Organizations will face significant challenges in purchasing, renewing, and benefitting from cyber insurance policies this year as various factors drive the sector towards a stricter, more specialized position, global specialists in law, risk, and cybersecurity predict. These include the continued evolution and impact of cyberthreats throughout 2020 and the early months of 2021, chiefly in the form of ransomware attacks and wide-ranging supply chain security issues.
As a result, insurers are likely to carry out enhanced cybersecurity risk analysis of companies seeking to purchase or renew policies this year with increased premiums, stricter indemnity limitations, refusals to fully pay out on claims, and denial of coverage possible ramifications for organizations. “The cyber insurance market is tightening, with insurance providers demanding more from policyholders before issuing a policy or renewing one,” Jack Kudale, founder and CEO of Cowbell Cyber, a US-based provider of AI-powered cyber insurance, tells CSO.
Sean Cordero, security advisor at Netenrich, concurs, adding that, for the first time, insurers will request new evidence and validation from their policyholders to prove their cybersecurity adequacy and minimize their exposure. “Each new request for coverage will have increased scrutiny…. For organizations seeking to obtain or maintain coverage, the difficulty of getting sufficient coverage will increase due to greater scrutiny of the insured security practices and exposure during the underwriting process.”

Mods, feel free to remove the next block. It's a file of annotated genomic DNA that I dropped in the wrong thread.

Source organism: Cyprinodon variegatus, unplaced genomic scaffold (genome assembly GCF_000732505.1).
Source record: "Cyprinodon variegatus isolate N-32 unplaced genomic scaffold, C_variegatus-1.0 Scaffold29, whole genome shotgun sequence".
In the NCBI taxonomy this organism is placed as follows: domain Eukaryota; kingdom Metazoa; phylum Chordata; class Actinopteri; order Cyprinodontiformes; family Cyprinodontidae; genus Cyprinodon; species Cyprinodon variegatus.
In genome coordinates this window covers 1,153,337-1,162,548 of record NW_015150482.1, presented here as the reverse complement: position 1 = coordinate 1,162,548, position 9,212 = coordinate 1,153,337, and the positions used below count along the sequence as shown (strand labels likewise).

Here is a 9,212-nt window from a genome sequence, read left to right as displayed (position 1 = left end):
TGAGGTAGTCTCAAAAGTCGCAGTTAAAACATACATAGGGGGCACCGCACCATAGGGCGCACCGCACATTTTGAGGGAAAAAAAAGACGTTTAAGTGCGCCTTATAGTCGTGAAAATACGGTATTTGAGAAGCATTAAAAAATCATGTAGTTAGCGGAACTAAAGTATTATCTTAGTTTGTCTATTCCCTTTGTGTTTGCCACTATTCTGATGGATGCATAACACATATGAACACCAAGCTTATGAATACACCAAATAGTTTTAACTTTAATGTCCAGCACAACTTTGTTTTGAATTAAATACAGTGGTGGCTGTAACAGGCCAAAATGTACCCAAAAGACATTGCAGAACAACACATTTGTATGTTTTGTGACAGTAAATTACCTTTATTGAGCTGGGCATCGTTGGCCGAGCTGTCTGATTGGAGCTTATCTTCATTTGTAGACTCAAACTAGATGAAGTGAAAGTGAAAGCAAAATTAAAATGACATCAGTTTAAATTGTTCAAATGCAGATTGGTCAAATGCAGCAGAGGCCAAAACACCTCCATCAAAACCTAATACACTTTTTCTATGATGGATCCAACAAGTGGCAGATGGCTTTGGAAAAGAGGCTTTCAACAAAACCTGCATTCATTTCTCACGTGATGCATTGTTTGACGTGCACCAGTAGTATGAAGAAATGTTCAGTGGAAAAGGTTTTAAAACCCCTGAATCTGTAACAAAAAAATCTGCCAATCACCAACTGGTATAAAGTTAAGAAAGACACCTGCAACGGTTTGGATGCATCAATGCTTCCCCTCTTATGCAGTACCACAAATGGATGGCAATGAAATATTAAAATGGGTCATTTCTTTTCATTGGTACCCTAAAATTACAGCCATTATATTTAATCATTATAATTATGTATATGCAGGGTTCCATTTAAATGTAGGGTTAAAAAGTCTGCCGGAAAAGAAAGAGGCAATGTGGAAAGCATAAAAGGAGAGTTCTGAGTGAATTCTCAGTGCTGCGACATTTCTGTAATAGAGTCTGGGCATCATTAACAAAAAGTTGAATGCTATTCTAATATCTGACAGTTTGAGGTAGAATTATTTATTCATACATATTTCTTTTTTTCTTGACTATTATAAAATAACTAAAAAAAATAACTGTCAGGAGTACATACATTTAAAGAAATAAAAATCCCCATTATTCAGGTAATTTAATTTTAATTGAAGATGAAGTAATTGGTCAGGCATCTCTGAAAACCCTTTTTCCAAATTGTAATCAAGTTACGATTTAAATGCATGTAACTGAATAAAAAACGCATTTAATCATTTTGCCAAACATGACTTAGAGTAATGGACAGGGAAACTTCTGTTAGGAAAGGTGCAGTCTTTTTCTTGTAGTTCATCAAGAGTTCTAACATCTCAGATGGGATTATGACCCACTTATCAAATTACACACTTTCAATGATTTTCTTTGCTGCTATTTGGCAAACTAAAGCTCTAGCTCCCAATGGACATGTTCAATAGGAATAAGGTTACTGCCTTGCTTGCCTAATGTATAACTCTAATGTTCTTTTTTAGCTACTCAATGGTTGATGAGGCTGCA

While Kudale argues that a more detailed assessment of a company’s insurable risk profile should be a welcome evolution, he admits “we are currently seeing traditional carriers in some cases doubling the premium, reducing the limits in half or simply unwilling to renew certain industry classes in order to maintain their aggregated risk.”
How cyberthreats affect cyber insurance